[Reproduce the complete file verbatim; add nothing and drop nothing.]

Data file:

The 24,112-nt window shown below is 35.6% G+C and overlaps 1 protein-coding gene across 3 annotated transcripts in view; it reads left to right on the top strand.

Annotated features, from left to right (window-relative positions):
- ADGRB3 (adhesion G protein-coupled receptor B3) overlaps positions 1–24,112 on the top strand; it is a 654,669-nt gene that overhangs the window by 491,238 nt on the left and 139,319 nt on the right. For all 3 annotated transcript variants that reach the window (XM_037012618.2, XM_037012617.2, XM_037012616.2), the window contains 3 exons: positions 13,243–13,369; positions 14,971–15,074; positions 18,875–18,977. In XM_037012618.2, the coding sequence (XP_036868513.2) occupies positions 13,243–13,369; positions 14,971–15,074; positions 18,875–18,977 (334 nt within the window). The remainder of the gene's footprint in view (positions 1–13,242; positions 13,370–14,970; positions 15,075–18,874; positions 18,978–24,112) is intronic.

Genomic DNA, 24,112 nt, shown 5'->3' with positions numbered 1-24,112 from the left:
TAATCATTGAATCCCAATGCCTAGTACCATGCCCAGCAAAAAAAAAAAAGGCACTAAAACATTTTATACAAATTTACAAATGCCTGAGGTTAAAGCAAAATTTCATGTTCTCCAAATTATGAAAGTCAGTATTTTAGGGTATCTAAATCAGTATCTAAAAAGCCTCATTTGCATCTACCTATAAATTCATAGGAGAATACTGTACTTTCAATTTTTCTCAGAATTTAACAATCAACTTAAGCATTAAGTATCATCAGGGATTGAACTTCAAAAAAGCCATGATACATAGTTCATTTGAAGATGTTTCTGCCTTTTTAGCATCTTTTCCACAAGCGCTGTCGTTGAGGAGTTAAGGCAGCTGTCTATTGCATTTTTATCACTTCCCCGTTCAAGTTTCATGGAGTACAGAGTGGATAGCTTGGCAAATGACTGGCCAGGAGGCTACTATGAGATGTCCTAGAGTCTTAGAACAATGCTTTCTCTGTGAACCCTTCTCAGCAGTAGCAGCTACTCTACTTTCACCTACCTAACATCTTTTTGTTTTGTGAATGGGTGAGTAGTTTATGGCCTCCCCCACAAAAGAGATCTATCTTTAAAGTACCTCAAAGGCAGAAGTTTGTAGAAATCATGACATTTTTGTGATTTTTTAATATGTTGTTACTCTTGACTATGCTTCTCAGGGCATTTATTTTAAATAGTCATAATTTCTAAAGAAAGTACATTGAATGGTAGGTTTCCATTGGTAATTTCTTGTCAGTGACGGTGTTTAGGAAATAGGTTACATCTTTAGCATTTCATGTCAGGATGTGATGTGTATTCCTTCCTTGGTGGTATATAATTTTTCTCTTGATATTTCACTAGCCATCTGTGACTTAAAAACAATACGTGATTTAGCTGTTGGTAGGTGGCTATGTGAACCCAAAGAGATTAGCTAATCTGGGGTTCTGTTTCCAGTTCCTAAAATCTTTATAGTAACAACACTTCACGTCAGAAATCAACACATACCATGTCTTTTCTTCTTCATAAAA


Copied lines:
The 24,112-nt window shown below is 35.6% G+C and overlaps 1 protein-coding gene across 3 annotated transcripts in view; it reads left to right on the top strand.

Annotated features, from left to right (window-relative positions):
- ADGRB3 (adhesion G protein-coupled receptor B3) overlaps positions 1–24,112 on the top strand; it is a 654,669-nt gene that overhangs the window by 491,238 nt on the left and 139,319 nt on the right. For all 3 annotated transcript variants that reach the window (XM_037012618.2, XM_037012617.2, XM_037012616.2), the window contains 3 exons: positions 13,243–13,369; positions 14,971–15,074; positions 18,875–18,977. In XM_037012618.2, the coding sequence (XP_036868513.2) occupies positions 13,243–13,369; positions 14,971–15,074; positions 18,875–18,977 (334 nt within the window). The remainder of the gene's footprint in view (positions 1–13,242; positions 13,370–14,970; positions 15,075–18,874; positions 18,978–24,112) is intronic.

Genomic DNA, 24,112 nt, shown 5'->3' with positions numbered 1-24,112 from the left:
TAATCATTGAATCCCAATGCCTAGTACCATGCCCAGCAAAAAAAAAAAAGGCACTAAAACATTTTATACAAATTTACAAATGCCTGAGGTTAAAGCAAAATTTCATGTTCTCCAAATTATGAAAGTCAGTATTTTAGGGTATCTAAATCAGTATCTAAAAAGCCTCATTTGCATCTACCTATAAATTCATAGGAGAATACTGTACTTTCAATTTTTCTCAGAATTTAACAATCAACTTAAGCATTAAGTATCATCAGGGATTGAACTTCAAAAAAGCCATGATACATAGTTCATTTGAAGATGTTTCTGCCTTTTTAGCATCTTTTCCACAAGCGCTGTCGTTGAGGAGTTAAGGCAGCTGTCTATTGCATTTTTATCACTTCCCCGTTCAAGTTTCATGGAGTACAGAGTGGATAGCTTGGCAAATGACTGGCCAGGAGGCTACTATGAGATGTCCTAGAGTCTTAGAACAATGCTTTCTCTGTGAACCCTTCTCAGCAGTAGCAGCTACTCTACTTTCACCTACCTAACATCTTTTTGTTTTGTGAATGGGTGAGTAGTTTATGGCCTCCCCCACAAAAGAGATCTATCTTTAAAGTACCTCAAAGGCAGAAGTTTGTAGAAATCATGACATTTTTGTGATTTTTTAATATGTTGTTACTCTTGACTATGCTTCTCAGGGCATTTATTTTAAATAGTCATAATTTCTAAAGAAAGTACATTGAATGGTAGGTTTCCATTGGTAATTTCTTGTCAGTGACGGTGTTTAGGAAATAGGTTACATCTTTAGCATTTCATGTCAGGATGTGATGTGTATTCCTTCCTTGGTGGTATATAATTTTTCTCTTGATATTTCACTAGCCATCTGTGACTTAAAAACAATACGTGATTTAGCTGTTGGTAGGTGGCTATGTGAACCCAAAGAGATTAGCTAATCTGGGGTTCTGTTTCCAGTTCCTAAAATCTTTATAGTAACAACACTTCACGTCAGAAATCAACACATACCATGTCTTTTCTTCTTCATAAAA